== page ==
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Cru Bourgeois

The Cru Bourgeois are a great source of extremely good wine at a fraction of the price you would splash out on a Grand Cru Classe. Made to the same exacting standards as the Grand Cru Classe in many cases (and often at the same cost) the Cru Bourgeois have clear-cut pedigrees and a rigorous quality control system. Unlike the Grand Cru Classe, which were ranked back in 1855 and have not been reclassified since, the Cru Bourgeois are assessed on a yearly basis. This is the most dynamic ranking of wines in Bordeaux (even Saint Emilion can not match it, their Classification is updated around every 10 years or so).

You may ask why wines are classified at all. Simply put, Classification provides the consumer with an authentic product and a guarantee of its quality.

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A cut above the norm

What are the Cru Bourgeois?

The Cru Bourgeois are a legacy that dates back to the Middle Ages. The ‘bourgeois’ refers to the wealthy middle class wine merchants and craftsmen of the ‘bourg’ of Bordeaux. By the 15th century the bourgeois of Bordeaux had begun to invest in fine vineyards, which became known as Cru Bourgeois (‘cru’ means ‘growth’ when referring to vineyards and denotes recognised quality). They played an important role in the development of the Medoc vineyards and by the early 1800s there were around 300 Crus Bourgeois estates.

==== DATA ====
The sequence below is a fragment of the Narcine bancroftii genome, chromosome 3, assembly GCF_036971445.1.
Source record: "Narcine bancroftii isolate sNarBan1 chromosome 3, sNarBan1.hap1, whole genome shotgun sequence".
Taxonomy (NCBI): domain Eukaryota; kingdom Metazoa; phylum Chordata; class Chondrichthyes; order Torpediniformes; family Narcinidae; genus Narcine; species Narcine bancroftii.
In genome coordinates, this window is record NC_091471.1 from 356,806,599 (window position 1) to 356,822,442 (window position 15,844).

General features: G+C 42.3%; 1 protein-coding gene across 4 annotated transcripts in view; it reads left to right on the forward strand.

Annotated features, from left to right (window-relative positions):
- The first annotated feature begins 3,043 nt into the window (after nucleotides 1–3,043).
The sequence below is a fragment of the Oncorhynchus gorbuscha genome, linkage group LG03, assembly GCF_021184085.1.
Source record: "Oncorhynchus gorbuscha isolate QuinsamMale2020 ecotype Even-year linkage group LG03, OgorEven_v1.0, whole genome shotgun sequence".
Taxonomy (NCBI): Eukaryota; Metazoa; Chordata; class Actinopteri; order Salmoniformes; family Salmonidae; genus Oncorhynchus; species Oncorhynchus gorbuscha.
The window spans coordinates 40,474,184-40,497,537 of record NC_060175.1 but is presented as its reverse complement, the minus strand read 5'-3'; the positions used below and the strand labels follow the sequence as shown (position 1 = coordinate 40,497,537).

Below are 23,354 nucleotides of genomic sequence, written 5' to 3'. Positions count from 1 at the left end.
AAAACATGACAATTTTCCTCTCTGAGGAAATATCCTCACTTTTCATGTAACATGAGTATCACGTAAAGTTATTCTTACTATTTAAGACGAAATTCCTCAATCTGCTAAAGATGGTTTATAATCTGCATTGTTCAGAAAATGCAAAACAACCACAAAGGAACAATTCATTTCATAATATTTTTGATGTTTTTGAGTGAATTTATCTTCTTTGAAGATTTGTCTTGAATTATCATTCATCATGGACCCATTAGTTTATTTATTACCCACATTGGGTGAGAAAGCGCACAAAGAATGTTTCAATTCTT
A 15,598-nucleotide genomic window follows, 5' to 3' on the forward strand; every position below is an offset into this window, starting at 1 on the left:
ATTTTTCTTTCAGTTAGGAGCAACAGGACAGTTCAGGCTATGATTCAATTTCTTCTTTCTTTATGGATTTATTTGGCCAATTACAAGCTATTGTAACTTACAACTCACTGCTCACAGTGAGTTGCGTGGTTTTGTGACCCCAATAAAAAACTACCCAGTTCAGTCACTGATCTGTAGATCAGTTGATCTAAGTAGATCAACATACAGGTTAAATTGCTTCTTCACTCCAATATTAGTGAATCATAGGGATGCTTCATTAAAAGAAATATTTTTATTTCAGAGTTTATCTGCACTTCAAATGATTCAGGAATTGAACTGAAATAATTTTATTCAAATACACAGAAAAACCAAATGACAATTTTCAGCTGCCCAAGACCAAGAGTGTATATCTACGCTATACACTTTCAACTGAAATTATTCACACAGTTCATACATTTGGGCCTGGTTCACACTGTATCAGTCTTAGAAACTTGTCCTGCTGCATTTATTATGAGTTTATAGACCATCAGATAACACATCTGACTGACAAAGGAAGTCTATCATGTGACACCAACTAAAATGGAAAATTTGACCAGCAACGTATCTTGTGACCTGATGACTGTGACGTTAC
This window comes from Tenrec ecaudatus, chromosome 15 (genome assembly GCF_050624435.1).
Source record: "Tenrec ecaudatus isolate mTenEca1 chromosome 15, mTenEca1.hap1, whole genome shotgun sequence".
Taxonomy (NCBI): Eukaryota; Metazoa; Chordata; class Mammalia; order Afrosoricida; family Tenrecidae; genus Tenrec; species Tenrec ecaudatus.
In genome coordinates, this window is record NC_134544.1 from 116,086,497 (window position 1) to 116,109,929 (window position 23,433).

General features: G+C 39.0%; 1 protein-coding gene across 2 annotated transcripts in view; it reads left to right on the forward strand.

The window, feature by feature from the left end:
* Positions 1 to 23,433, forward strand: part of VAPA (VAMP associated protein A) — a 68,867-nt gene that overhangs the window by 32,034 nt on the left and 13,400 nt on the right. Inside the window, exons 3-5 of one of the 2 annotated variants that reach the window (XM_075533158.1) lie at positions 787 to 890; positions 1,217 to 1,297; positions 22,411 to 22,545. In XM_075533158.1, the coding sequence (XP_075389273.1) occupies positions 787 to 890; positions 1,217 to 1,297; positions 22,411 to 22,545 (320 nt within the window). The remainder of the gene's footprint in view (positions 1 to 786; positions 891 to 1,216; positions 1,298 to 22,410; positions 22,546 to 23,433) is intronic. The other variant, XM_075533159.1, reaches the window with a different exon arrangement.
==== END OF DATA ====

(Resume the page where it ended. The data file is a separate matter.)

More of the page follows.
Instigated by the Emperor Napoleon III, the 1855 Classification ranked the wines of the aristocracy. Many estates were left out and typically, the Cru Bourgeois were not included. However the Cru Bourgeois were too good not to be recognised in some way. They represented the better estates across the Medoc covering the appellations Medoc, Haut Medoc, Listrac Medoc, Moulis en Medoc, Pauillac, Saint Estephe, Margaux and Saint Julien.

1932 – The unofficial list

In 1932 the Bordeaux Chamber of Commerce and Chamber of Agriculture drew up an unofficial list of 444 Cru Bourgeois chateaux and this remained unchanged until 2003. Things needed to change; the 1932 list badly needed revising and regulating as it was outdated and the range in quality was quite diverse.